While some love cold and snow, I get grumpy when the temperatures drop. Some people love cloudy, rainy climates, while I get depressed without a lot of blue skies.
I grew up in the cold and snowy Chicago area. I lived in damp Maryland and in hot and humid Houston. I love the Mediterranean climate of the San Francisco Bay area. But at this point in my life, no place beats the high desert of New Mexico.
I love the vastness of the state, the low humidity and the crystal blue skies. I love the privacy my half-acre lot provides, along with the unobstructed views of the Sandia Mountains. At night, I can look up at a black sky with countless twinkling start. I love the open spaces and the ability to get away from the crowds without facing a long, traffic-clogged drive. Most of this part of the country is less populated (aside from Phoenix) than the rest of the country.
Albuquerque, the largest city in New Mexico, has a population of only 600,000. Yes, traffic can be terrible, and crime is a real problem, but one doesn't even have to leave the city to view hundreds of ancient petroglyphs at Petroglyph National Monument. A mere five miles from my home is Coronado Historic Site, which has nothing to do with Spanish explorer Coronado, but it does include the ruins of Kuaua Pueblo. Among the ruins is a kiva, or underground ceremonial chamber, that included some of the finest examples of pre-Columbian art ever found in the US. (The original murals have been removed for safekeeping, but copies decorate the inside walls of the kiva).
From central New Mexico, I can easily drive to the beautiful red rock area of Sedona, Ariz., or to Abiquiui, made famous by American painter Georgia O'Keeffe. I can reach Durango, Colo., in less than 4 hours. I can be at the other-worldly beauty of White Sands in 4 hours. When I attend a photography trip in Moab, Utah, later this year, I will make the 11-hour drive through a beautiful land. I can be in Santa Fe in less than an hour.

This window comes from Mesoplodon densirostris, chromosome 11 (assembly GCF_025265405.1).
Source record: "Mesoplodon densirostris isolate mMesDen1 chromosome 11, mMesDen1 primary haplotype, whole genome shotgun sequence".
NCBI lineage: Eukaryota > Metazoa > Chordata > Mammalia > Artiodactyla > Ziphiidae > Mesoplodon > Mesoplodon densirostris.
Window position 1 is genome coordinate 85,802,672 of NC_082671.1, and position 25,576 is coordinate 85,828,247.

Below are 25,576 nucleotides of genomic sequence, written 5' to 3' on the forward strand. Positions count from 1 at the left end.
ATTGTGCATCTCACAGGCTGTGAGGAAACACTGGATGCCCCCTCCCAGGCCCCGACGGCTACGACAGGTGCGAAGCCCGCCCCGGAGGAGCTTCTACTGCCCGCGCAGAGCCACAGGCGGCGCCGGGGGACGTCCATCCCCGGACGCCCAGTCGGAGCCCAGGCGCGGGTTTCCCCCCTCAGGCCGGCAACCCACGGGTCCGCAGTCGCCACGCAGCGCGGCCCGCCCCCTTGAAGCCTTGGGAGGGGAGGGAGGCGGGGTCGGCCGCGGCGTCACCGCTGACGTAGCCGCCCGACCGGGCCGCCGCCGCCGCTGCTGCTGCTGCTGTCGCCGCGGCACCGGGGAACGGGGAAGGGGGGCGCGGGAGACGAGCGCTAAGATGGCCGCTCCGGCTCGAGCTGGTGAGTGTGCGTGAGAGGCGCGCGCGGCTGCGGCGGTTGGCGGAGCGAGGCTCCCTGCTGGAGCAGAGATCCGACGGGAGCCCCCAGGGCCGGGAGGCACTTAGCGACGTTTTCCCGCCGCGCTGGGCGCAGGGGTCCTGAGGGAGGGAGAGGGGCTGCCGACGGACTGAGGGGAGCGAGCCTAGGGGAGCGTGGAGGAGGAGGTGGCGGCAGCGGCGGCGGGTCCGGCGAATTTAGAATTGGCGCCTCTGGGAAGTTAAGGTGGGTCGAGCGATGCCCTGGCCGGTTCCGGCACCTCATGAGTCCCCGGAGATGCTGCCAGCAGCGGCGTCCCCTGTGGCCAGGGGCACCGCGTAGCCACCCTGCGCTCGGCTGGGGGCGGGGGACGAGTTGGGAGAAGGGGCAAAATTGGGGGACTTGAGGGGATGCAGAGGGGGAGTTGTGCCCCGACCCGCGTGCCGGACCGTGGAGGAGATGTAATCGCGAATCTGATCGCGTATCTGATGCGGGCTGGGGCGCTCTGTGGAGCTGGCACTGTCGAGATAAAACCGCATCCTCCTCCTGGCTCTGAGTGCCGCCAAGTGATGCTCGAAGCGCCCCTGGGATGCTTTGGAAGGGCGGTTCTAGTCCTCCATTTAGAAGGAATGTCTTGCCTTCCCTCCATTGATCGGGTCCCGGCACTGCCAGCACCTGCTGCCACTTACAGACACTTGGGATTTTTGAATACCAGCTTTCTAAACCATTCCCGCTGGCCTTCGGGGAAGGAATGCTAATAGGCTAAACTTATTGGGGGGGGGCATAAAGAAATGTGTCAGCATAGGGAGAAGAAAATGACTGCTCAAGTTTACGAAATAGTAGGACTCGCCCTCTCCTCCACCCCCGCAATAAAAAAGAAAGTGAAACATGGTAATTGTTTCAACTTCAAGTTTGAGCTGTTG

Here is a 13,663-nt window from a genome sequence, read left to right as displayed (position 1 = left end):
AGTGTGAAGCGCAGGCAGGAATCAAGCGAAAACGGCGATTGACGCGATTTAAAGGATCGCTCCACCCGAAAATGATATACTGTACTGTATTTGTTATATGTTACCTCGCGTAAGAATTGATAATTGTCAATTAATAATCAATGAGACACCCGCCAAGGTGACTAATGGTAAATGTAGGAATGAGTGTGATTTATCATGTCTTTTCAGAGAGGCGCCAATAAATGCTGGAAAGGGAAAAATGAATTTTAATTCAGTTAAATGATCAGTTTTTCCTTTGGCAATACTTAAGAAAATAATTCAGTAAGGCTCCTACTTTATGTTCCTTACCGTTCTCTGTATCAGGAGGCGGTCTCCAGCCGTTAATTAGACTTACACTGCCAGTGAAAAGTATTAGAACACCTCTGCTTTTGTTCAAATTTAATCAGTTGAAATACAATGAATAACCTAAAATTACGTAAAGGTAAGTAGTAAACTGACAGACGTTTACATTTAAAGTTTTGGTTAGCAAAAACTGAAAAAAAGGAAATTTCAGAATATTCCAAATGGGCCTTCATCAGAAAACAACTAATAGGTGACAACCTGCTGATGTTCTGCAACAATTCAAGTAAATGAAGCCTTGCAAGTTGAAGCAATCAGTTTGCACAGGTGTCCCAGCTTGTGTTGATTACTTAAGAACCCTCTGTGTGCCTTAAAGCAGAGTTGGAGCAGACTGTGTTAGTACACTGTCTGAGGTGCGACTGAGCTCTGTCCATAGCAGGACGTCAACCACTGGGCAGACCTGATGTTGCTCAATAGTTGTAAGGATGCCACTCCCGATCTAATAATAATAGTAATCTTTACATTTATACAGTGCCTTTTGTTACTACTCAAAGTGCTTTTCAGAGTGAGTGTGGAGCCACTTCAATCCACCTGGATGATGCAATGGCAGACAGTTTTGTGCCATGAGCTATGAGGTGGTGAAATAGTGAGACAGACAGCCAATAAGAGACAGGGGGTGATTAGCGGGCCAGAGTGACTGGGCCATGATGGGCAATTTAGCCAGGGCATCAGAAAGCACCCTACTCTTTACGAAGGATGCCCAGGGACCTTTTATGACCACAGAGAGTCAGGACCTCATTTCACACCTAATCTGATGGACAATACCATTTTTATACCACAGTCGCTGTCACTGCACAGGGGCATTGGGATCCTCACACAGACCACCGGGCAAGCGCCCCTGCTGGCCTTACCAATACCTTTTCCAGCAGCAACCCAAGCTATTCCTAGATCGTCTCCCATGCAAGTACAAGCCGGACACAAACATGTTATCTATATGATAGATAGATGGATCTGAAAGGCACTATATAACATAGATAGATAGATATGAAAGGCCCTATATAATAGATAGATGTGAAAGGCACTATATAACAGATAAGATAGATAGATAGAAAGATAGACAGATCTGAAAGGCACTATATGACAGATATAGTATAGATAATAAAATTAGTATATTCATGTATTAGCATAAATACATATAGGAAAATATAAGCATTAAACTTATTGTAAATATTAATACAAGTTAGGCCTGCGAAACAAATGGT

Every morning I watch the sun rise over the Sandia Mountains. They aren't terribly pretty mountains, especially compared with Arizona's and western New Mexico's red rocks, but they are impressive as they soar to 10,567 feet. And they are home to some amazing sunrises. I try to keep a camera handy so I can dash outside whenever I see one of the fiery sunrises over the mountains.
Yes, it can get hot during the summer (it's been hovering in the 100-degree F range for a couple of weeks). It is very dry. And the winters are colder than I would like. But the small amount of snow we get each year generally melts in a day or less. Water is a constant concern, especially given the unrelenting demand of local governments to encourage construction of still more houses.
I enjoy the blend of three cultures -- Native American, Hispanic and Caucasian -- in my state. I love visiting some of the historic buildings, some of which date back hundreds of years. The crisp air of spring and fall bring a much-appreciated change
My yard was xeriscaped after removal of a water-guzzling lawn. The yard is beautiful and perfect for a desert climate, with drought-tolerant and low-water trees and plants, artificial turf and lots of colored, decorative gravel and boulders. The plants bloom every spring with flowers of a variety of colors. And there isn't a cactus in sight! My yard also includes two peach trees and a cherry tree, too young to produce fruit just yet.
The Southwest states have the Grand Canyon, the Vermillion Cliffs, Zion and Bryce Canyon national parks, Sedona, Monument Valley and so many more gorgeous locations. Other parts of the country, of course, have their own natural beauty. But in my mind, the Southwest has more beauty than anywhere else in the United States.
I hope my little slice of heaven stays just as it is, without a strip mall on every corner and houses crammed onto tiny lots.There is barely enough water to go around, even with careful water use and conservation of this valuable resource. Let's hope our so-called leaders can see beyond the demand for more and more tax revenue and stop encouraging people and businesses to move into the desert.